Thomas: Yeah, I, um, so I’ve only known about the HSP Trait for about three years and, and my daughter’s already 25 so. What I do remember is being aware of my own emotions in high emotion times, so that, you know, I do remember trying to model calmness in difficult situations.
So that’s one thing that I tried to do in terms of, of modeling. We were blessed in the sense that my daughter really never pushed the boundaries at all. I mean, our struggle with her was, you know, we always were setting boundaries that were larger than she would test. And it wasn’t until she got into high school where she like pushed past them and we said Yay! Finally! But, um, because she was my daughter, I don’t know where she got it and how she got it, but she always had a very, very strong sense of justice and right and wrong.
And, you know, we were trying to teach her to like, push out of, you know, seeing everything as just right and wrong. But yeah, as I remember back, I think, I think an important part of it was to, was to modulate my emotions when, when there was some stress in the household and just sort of say, well, you know, let’s, let’s see how this is going to go. Let’s stay calm in this situation. See what we can do do and, and whatnot.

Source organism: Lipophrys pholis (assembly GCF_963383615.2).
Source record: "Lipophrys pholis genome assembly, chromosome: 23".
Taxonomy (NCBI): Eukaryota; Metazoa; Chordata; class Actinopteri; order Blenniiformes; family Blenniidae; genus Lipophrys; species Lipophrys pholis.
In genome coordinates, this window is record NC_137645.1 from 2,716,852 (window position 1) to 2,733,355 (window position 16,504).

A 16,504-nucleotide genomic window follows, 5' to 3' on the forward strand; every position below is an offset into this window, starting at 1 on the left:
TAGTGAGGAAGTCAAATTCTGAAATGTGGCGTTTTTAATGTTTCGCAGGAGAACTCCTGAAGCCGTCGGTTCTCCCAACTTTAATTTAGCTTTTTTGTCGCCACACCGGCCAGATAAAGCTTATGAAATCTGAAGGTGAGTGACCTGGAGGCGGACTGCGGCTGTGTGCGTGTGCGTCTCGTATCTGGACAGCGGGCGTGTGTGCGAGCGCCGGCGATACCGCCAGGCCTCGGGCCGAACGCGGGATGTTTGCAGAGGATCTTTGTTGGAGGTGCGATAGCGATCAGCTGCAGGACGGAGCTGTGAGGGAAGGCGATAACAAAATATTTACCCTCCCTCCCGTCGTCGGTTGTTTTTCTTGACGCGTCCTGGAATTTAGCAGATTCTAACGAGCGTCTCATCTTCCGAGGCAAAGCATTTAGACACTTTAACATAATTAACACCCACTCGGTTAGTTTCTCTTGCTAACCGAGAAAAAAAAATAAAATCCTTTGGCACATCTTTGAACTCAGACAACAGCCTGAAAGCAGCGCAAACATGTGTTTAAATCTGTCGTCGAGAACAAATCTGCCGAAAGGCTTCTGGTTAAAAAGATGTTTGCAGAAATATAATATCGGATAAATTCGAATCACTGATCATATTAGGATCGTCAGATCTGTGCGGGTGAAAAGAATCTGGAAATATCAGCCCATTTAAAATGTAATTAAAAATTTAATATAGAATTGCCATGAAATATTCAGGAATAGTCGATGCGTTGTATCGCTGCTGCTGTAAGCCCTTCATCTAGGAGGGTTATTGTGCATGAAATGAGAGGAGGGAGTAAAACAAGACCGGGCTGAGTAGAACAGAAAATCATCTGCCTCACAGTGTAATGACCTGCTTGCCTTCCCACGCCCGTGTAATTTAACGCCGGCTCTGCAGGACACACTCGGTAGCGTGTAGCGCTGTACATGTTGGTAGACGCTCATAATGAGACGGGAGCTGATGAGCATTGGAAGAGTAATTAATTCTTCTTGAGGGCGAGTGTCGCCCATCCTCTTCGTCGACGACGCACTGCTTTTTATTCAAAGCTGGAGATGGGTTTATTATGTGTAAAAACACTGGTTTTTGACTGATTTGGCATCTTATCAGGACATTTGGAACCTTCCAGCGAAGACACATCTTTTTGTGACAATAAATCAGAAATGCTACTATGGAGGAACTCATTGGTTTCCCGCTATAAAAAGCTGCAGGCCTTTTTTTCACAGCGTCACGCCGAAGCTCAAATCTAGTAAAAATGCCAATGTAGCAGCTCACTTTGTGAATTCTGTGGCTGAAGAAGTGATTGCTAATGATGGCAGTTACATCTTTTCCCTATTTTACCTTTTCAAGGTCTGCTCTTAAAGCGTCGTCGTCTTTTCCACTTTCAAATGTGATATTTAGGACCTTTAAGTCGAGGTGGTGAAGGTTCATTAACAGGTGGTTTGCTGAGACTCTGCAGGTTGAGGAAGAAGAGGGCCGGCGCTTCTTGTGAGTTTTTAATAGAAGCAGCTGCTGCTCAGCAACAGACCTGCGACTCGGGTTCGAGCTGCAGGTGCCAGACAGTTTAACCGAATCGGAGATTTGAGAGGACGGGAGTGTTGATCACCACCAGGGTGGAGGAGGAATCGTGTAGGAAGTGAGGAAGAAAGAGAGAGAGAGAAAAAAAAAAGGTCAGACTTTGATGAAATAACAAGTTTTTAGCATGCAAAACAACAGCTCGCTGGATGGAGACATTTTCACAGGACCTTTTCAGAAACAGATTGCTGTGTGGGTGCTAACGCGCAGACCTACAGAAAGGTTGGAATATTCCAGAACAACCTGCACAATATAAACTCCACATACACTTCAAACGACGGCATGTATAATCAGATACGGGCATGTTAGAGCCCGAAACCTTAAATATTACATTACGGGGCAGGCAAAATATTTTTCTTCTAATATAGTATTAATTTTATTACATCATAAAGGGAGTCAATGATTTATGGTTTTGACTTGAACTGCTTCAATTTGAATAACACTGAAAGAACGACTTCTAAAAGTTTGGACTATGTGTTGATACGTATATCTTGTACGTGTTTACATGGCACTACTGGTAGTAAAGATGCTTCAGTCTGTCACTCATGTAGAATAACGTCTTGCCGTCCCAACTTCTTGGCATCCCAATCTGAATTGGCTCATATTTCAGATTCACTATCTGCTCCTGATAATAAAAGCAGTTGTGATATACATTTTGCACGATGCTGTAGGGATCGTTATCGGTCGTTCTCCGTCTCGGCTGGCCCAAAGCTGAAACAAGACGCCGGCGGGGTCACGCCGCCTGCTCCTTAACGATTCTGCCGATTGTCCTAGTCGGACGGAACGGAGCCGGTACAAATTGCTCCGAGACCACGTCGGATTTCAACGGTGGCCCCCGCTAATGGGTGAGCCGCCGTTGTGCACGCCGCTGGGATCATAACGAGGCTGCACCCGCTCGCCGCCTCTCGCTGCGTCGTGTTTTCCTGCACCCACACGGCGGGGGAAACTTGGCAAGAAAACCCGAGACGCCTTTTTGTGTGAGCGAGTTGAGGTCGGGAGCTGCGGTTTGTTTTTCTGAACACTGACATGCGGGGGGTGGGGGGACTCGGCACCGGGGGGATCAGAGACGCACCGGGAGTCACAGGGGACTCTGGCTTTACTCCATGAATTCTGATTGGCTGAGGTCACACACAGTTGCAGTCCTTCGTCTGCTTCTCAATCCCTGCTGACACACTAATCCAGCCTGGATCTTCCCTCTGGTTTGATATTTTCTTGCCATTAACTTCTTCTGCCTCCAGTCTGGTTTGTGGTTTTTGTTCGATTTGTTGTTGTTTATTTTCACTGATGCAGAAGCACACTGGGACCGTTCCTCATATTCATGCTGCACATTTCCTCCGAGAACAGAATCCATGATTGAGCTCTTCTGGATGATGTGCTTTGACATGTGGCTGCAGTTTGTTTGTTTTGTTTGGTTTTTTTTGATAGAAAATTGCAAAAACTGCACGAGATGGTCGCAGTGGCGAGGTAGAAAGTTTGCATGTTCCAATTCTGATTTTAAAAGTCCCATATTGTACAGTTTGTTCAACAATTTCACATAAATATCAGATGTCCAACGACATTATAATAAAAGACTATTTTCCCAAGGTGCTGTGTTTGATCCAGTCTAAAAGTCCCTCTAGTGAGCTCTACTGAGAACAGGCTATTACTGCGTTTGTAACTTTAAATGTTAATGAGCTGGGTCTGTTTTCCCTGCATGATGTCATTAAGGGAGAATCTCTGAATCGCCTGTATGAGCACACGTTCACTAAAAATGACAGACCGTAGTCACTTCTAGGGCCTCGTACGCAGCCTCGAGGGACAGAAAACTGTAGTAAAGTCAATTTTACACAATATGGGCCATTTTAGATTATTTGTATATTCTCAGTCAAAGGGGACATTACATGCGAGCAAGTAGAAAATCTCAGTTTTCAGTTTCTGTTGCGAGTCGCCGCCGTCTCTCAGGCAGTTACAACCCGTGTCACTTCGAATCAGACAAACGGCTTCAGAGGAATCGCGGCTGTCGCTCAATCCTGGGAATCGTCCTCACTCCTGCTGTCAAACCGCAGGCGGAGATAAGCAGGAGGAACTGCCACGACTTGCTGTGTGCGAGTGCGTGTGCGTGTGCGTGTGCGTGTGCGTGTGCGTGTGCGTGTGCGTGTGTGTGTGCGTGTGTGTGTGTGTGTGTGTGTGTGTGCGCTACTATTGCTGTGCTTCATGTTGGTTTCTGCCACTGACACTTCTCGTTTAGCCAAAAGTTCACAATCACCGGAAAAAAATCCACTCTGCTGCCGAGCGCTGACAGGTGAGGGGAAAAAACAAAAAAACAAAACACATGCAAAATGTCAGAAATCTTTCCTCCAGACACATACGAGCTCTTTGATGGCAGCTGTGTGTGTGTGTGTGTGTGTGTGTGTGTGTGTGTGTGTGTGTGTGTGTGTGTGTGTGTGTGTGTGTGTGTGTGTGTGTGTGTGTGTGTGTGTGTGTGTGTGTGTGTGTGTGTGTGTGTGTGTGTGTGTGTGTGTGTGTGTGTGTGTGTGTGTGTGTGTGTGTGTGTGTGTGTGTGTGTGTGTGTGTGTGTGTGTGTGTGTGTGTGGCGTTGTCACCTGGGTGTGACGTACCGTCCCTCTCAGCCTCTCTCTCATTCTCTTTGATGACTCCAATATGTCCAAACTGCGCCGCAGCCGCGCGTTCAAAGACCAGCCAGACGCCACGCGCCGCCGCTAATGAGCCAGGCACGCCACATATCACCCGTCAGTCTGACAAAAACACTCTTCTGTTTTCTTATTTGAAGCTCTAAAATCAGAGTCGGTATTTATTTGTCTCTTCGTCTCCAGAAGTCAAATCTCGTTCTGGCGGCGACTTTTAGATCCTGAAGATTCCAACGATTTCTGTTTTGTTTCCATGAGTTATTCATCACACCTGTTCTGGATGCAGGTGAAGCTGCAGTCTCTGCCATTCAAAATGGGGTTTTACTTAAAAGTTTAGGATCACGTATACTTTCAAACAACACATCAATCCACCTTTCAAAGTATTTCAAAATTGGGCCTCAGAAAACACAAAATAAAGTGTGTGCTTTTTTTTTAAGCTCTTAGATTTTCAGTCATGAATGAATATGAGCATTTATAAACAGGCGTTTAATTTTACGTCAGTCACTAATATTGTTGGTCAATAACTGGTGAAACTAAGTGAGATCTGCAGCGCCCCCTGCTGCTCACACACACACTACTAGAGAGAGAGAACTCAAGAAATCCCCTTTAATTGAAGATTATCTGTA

Cause I do remember my daughter picking up, even on sort of, uh, um, the subtext of things that we were talking about, whether, you know, maybe there wasn’t enough money coming in. Um, you know, I started my business, I became self employed 16 years ago, so that would have been when she was, uh, 8, 9, 10.
And there were times where she was picking up on stress we were having. And, uh, and so we had to be careful about that and just be reassuring and say, look, you know, we’re doing okay. You know, remember she grew, she, uh, one of her earlier memories, so she would have been six and two in 2001, one of her earlier memories was the twin towers, um, falling in New York city.
And that, of course, made a really big impression because it was, you know, that day where everybody was rushing to get their kids from school and not knowing what in the world was happening. Um, that, that was, you know, one of those days where we really had to sort of just, again, like, okay, this is strange, but you know, we have to keep it together here.
We’re a family, we can get through this type-of-thing.